It’s one week to your first conference, but you have barely prepared and no one has briefed you on what to do. How could you possibly pull off being Djibouti in a week to discuss nuclear non-proliferation with over a hundred delegates? Fret not, as this guide will walk you through the key things you will need to survive your first

MUN conference.




The foundation of being a good delegate is in knowing the facts surrounding the topics at the
committee. They aim to accurately represent the stance of their country, while balancing the
national interests of other countries, rival or allied, to reach a reasonable consensus. Before the conference, be familiar with the details regarding the issue – and not just the statistics. To facilitate your research, you can create an organised MUN folder, where you can collect relevant articles to your solutions, highlighting relevant portions of information as you go. Although specific information is important, more relevant is understanding the roots of the problem and knowing how to improve already existing solutions to the problem at hand,
considering how countries with differing stakes in your issue will approach solutions differently. After all, MUN is a platform for problem solving, not trivia. As Master Sun Tzu says in the Art of War, “Know the enemy and know yourself, and you will win a hundred battles.” Familiarising yourself with the perspectives of your country and your opponent’s will help you get there much more easily.


Writing a strong position paper would get you there, as through the process of writing, you come to be familiar with your own countries’ interests, as well as their stance, from their past actions to their current involvement. This sets you up for good defense throughout the conference, but more importantly, allows you to gain greater insight into how to achieve consensus with the rest of the committee. In some conferences, your position paper will be shared with the rest of the committee. A strong position paper would position you well for

the conference, as you would have created a good first impression as a delegate who

is prepared.




When it comes to research, it is also important to take into account the reliability and inherent biases that lie in sources. For example, government websites may have other underlying objectives, such as political agendas that may affect the objectivity of their information provided or portrayed. These will be useful for crafting your position paper, which will need to accurately reflect your country’s stance, but during debate, cross-checking with your other sources is a useful tool for determining which facts are the most credible to use.


In addition, while researching, it will also be useful to find the countries that either hold similar views on the issues you are interested in, or are in the same regional groupings as your country. Understanding your allies and issues will not only aid you in forming blocs during the conference, but also generate solutions that are more likely to be adopted.



After finishing your research, formulate some of your own solutions to propose by the time of the conference, since you would want to be a part of crafting a resolution. Although you do not need to have completed a resolution prior to the conference, having thought of ideas or even clauses will ensure that you will be able to effectively contribute to not only lobbying, but also the debate itself. At the conference, be open to suggestions and leave room for negotiation.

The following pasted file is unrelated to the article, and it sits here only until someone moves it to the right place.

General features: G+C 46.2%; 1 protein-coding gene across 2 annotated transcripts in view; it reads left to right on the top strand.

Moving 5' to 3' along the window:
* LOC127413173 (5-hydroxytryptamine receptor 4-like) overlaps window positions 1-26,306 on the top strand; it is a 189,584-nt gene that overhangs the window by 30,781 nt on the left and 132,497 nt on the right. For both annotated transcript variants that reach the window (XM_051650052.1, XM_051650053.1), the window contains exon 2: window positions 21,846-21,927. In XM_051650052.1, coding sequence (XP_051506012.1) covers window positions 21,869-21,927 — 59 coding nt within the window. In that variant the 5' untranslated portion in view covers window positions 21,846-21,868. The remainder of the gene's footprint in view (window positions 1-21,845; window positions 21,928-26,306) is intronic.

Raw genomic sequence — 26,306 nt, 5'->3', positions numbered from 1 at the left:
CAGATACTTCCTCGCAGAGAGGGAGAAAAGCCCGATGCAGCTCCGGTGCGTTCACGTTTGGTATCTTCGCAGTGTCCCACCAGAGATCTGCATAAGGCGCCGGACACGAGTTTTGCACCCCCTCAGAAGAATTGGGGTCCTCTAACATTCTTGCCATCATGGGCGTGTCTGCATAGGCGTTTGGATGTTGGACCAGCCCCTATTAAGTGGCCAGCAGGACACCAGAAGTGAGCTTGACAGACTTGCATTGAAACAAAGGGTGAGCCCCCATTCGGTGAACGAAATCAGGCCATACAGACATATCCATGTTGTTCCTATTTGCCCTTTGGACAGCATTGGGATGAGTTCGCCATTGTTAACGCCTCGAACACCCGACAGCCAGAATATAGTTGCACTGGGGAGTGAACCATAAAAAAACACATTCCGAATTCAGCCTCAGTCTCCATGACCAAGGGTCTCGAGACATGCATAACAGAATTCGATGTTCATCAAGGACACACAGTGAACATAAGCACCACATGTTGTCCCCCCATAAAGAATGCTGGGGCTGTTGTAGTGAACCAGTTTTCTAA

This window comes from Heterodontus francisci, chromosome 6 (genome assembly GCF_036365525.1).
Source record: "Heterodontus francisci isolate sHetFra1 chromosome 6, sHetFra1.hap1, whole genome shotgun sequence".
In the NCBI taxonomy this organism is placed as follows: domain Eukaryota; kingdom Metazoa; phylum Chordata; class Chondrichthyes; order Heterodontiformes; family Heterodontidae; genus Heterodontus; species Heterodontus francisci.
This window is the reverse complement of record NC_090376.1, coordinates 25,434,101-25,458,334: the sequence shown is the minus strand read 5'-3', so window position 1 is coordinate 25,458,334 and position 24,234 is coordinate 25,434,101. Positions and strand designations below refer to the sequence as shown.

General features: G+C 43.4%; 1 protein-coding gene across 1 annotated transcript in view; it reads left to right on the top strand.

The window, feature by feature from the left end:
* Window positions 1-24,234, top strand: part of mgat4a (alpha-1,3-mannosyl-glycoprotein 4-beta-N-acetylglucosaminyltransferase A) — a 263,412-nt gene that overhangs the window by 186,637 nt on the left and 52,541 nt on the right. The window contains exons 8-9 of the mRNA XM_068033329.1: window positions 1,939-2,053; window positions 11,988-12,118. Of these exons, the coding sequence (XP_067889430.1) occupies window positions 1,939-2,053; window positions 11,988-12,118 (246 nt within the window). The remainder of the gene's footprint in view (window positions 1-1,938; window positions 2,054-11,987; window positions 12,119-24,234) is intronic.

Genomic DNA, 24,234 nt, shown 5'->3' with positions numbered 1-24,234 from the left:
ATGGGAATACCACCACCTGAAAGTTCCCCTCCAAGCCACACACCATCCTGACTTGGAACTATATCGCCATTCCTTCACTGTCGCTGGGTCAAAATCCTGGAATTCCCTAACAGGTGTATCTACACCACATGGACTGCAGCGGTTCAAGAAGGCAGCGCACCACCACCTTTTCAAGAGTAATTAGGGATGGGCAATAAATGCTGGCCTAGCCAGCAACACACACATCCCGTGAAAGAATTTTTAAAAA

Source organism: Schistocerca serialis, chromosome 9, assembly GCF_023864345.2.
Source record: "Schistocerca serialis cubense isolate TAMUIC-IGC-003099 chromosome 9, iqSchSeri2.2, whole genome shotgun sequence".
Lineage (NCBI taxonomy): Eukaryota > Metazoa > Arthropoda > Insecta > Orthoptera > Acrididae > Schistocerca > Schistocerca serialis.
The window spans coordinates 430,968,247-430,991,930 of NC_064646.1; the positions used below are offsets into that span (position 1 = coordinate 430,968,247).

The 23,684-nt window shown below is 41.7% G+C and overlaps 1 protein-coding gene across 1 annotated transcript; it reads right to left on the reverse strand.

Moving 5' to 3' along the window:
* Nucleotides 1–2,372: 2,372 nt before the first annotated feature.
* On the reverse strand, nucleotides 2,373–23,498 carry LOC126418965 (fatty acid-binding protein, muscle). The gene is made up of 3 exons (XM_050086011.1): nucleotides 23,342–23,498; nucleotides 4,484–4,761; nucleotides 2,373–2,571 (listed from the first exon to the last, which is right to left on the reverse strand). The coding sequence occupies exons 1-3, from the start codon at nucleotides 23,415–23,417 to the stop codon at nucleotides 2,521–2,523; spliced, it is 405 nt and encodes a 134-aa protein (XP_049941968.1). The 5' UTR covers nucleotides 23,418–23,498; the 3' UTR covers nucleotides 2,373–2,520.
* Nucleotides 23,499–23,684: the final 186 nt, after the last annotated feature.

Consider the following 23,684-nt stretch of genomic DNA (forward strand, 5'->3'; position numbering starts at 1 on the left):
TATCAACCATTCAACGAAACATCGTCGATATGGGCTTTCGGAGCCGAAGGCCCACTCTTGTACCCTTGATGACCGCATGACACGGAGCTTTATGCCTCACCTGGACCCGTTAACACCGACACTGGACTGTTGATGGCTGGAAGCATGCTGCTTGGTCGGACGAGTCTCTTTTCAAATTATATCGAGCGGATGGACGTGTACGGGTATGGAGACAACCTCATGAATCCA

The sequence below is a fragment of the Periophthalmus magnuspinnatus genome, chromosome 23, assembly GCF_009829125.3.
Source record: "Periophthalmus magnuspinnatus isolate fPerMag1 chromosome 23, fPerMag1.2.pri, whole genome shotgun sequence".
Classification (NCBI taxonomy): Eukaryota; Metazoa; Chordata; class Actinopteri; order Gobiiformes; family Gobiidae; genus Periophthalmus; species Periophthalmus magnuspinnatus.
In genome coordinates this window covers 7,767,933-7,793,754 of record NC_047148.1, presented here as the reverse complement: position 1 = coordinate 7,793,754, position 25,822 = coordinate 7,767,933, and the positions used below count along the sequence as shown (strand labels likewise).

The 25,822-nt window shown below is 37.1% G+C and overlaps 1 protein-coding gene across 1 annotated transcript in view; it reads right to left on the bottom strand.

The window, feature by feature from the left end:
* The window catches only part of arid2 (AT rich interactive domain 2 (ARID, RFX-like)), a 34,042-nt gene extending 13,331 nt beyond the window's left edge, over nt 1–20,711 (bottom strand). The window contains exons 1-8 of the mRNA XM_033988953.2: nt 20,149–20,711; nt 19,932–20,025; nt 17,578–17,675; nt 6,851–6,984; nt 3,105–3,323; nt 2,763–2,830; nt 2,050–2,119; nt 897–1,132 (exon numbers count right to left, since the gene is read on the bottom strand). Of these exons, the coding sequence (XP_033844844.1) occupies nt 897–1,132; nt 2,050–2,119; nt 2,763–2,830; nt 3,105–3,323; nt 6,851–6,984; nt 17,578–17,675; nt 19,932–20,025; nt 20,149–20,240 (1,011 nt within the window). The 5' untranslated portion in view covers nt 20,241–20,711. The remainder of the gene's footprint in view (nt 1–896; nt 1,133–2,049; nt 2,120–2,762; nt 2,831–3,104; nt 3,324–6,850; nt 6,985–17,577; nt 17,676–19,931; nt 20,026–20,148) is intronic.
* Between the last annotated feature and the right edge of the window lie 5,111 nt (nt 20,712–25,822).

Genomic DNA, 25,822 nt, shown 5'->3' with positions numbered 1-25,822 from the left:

Especially in THIMUN-styled conferences, the first day tends to be full of lobbying and resolution building. Most delegates will be using tools like Google Docs to collaborate, and naturally, this makes having a functional laptop on the day important to contribute your ideas. How else would you collaborate with other delegates? If you’ve prepared clauses in advance, this will help you even more as you can immediately copy and paste your clause into the resolution. Furthermore, laptops are also more useful than phones at undertaking additional fact-checks and research, and results can be immediately incorporated into your resolution drafts and folders to print for the next day.




Many conferences require all delegates to present an opening speech, and it will be the best
opportunity to assert your presence early in the conference. Unlike other speeches that you will be giving later, the opening speech will probably be the only speech that will be predetermined, not subject to variables, which means that you can fully utilise as much time as you want to prepare and fine-tune it. Hence, be sure to practice your speech until you are fully familiarised with the material. Practice in front of a mirror, checking for your body language. Stand with your legs shoulder-width apart, and speak at a steady, comfortable pace, making sure not to be too fast. If it helps, you can even simulate the situation itself – practice the walk up to the podium as you are called, making sure to stride confidently.


Your opening speech is the best opportunity to make a strong first impression. Hence, use this chance to outline your country’s stance and establish the attitude that you as a delegate will be taking (diplomatic? aggressive?) to the rest of your house. Finally, to be safe, print out your speech as some conferences disallow electronic devices during debate. For more details, see this page for more tips on crafting that perfect opening speech. In short: don’t panic! Pushing yourself outside of your comfort zone is always a challenge – but with due preparation and some courage, your first conference will surely be a fun experience, and hopefully the start to a fruitful journey with MUN. Good luck!